Farrell has said that Victorino will start in right field if he’s healthy, leading to a question of where Betts would play.

“We’ve got some competition right in the middle of the diamond, and that’s in center field. That’s Mookie, that’s Rusney [Castillo],” Farrell said. “Spring training will give us all the information we need, particularly surrounding Vic and durability and how many days a week can he go out there and play. We want to keep him on the incline with getting back to baseball activity. He comes in unrestricted, but how many games a week? We have to find that out. That’s why so much focus is on this outfield group, and we’re here to determine that.”

Castillo played in a few games for the Sox last season, but the Cuban import has yet to show all he can do.

“This is an all-around player,” Farrell said. “He’s got some gap power, he’s got some occasional power to hit the ball out of the ballpark. What he’s learning from a baseball norm standpoint, the difference from Cuba to here is the information that is available on the baserunning. He’s got base-stealing capability, but he’s catching up to speed on all the information that we have to our disposal, how we implement it inside of a given game. But he’s a smart kid, and you know what, he’s a good defender. He’s probably a little bit ahead of Mookie as far as his outfield play just because of games played — he’s always been an outfielder, where Mookie is transitioning into that position.”

With the team coming off a last-place finish in 2014 and some players having had subpar seasons, Farrell acknowledged there’s a more intense attitude this year.

“There’d better be an edge,” Farrell said. “Because we know that there’s expectations that we have to deliver on each and every year. So if there’s a similar dynamic to that prior to 2013, yeah, I would say it’s similar. … You’ve got a number of guys that have come in here for the first time through free agency and trade, so there’s a newness and excitement around that group. So when you blend that together, it’s got a good vibe.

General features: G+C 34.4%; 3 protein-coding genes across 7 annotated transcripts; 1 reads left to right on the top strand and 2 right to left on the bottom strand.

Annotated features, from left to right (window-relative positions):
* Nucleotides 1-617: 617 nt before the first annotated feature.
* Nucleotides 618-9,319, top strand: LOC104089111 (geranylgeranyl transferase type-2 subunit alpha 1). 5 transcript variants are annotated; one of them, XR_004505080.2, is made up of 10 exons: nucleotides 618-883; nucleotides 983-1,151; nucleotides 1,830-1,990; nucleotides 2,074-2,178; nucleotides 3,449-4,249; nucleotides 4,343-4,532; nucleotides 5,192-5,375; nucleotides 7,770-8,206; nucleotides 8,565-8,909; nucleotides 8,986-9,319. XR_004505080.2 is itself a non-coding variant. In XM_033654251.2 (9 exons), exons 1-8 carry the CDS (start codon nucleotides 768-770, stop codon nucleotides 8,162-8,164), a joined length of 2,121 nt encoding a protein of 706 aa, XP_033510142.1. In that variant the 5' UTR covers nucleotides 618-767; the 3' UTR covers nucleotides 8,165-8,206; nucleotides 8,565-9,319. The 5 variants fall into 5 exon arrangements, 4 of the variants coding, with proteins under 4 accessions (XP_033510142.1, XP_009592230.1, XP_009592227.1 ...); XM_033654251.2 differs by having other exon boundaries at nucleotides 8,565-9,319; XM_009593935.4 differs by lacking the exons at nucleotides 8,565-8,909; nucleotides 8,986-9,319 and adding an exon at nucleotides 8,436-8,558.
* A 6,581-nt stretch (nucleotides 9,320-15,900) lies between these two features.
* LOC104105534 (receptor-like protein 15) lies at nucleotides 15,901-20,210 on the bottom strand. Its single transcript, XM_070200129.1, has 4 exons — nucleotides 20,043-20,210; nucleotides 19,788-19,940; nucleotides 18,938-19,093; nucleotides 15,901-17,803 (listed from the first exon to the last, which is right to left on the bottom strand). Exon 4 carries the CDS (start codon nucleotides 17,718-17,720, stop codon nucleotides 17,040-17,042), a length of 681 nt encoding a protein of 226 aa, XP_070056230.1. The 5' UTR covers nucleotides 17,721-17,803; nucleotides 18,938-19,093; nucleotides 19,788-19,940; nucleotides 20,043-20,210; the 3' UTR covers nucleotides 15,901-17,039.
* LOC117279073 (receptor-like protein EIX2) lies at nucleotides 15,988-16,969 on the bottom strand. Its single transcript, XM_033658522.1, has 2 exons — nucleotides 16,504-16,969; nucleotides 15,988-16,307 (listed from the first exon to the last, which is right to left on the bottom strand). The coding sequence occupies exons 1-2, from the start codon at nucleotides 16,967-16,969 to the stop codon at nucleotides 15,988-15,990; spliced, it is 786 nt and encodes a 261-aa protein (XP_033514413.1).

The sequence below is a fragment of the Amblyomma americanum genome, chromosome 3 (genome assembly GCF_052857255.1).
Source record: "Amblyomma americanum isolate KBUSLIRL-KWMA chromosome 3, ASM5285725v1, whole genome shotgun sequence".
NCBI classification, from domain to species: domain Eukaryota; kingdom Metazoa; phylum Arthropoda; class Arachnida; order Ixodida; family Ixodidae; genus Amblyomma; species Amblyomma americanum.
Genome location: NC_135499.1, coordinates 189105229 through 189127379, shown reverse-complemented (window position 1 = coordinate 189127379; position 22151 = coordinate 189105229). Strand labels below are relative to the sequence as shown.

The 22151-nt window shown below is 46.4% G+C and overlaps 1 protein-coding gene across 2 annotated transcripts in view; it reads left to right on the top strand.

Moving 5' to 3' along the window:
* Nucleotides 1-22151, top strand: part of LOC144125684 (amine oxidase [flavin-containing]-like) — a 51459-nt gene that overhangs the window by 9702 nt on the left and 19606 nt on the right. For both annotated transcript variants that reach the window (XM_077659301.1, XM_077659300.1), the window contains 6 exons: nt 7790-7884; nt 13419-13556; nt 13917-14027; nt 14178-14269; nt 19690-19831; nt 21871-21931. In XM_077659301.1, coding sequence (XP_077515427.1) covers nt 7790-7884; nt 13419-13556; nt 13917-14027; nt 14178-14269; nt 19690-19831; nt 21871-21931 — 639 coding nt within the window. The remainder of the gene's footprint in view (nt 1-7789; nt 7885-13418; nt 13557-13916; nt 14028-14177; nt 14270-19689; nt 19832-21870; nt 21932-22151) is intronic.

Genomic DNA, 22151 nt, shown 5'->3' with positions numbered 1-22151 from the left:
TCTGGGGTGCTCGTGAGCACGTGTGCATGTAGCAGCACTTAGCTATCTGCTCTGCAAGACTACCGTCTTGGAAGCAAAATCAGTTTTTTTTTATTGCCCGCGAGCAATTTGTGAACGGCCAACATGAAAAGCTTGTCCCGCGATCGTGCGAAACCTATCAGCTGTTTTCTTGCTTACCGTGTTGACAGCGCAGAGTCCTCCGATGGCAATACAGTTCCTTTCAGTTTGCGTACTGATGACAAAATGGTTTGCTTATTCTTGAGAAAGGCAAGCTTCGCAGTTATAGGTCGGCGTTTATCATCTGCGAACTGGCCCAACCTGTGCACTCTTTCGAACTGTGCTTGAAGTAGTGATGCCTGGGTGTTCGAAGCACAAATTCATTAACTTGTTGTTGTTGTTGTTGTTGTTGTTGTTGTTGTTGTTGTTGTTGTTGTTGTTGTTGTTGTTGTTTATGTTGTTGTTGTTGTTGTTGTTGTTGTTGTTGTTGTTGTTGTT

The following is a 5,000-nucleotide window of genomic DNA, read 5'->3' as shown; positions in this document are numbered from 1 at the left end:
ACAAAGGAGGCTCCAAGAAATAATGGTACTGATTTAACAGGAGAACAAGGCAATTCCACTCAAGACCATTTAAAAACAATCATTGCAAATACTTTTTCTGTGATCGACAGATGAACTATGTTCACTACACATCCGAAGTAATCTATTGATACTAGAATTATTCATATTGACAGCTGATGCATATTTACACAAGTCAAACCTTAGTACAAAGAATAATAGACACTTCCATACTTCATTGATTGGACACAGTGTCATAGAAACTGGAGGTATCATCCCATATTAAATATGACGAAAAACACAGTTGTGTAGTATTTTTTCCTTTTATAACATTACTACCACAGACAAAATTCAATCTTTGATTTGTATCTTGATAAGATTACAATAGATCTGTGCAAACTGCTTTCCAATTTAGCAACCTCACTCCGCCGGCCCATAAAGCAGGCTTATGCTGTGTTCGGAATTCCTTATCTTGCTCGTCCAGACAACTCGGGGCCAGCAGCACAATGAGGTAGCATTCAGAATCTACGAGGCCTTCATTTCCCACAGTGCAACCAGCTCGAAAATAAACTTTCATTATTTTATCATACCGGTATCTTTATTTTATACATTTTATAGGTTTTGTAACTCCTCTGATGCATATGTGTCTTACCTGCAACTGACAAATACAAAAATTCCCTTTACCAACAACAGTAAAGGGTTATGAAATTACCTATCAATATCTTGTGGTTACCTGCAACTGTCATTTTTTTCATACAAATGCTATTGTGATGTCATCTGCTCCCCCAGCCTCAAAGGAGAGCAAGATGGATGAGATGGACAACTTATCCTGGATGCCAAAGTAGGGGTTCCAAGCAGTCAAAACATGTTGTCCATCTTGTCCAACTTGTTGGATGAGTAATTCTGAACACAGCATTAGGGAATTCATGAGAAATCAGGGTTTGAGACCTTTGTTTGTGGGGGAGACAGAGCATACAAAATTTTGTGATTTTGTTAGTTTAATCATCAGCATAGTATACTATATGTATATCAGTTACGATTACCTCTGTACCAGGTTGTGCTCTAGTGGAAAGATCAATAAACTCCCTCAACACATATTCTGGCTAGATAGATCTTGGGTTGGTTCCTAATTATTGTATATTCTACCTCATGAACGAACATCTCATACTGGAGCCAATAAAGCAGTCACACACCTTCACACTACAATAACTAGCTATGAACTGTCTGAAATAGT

“I think guys looked around the clubhouse and said, ‘You know what? We’ve got a large group of really talented players. Our main thrust is that we’ve got to have a really good team, not just a group of individuals.’ ”

Despite the rough 2014 season, Farrell was given a contract extension by the Red Sox.

“I think it speaks to they’re at least comfortable with me,” Farrell said. “A lot of people are going to say you win a World Series one year and we finish last, as we did last year — Is it in between? Which one is it? I do know this, that we have an open line of communication, we know that we’ve got a very lofty goal of ours, and I appreciate the commitment, confidence by Ben [Cherington] and by John Henry, Tom Werner, Larry [Lucchino] and everyone in ownership.”

For more Red Sox news, visit the team page at weei.com/redsox.

Blog Author: 
Jerry Spar
Larry Lucchino (left) and Tom Werner meet with reporters Wednesday outside JetBlue Park. (Mike Petraglia/WEEI.com)

Larry Lucchino (left) and Tom Werner meet with reporters Wednesday outside JetBlue Park. (Mike Petraglia/WEEI.com)

FORT MYERS, Fla. — No one was more versatile in all of baseball in 2014 than Brock Holt. He started at seven different positions throughout the course of the season.

He was so versatile that he became an everyday player.

That dynamic has changed entering 2015 with the additions of Pablo Sandoval and Hanley Ramirez and the emergence of Mookie Betts.

“I think kind of similar spot as last year, move around, give guys days off when they need them but be ready to play all the time,” Holt said. “I’m looking forward to the opportunity to do that again and it’s something I enjoyed last year and something I’m looking forward to doing again.”

With a crowded outfield, Holt said he expects to used primarily in the infield.

“The majority of my [work] is probably going to be in the infield and then I’ll definitely go out in the outfield and do some stuff,” Holt said. “During [batting practice] it’s easy to go out there and get some reads during BP, too. I’ll probably spend most of my time in the infield but move around, depending on how I feel and how the day is going, move to do some outfield.”

Holt still has two gloves ready to go at all times.

“I’ve got all of them broken in right now. I’m waiting for some new ones to come in so I’ll have to do a little more work with those but I’ve got one infield glove for every position and then one outfield glove so it’s pretty easy,” he said.

Holt hit .281 with a .331 on-base percentage in 106 games last year, double his playing time over his previous two seasons combined.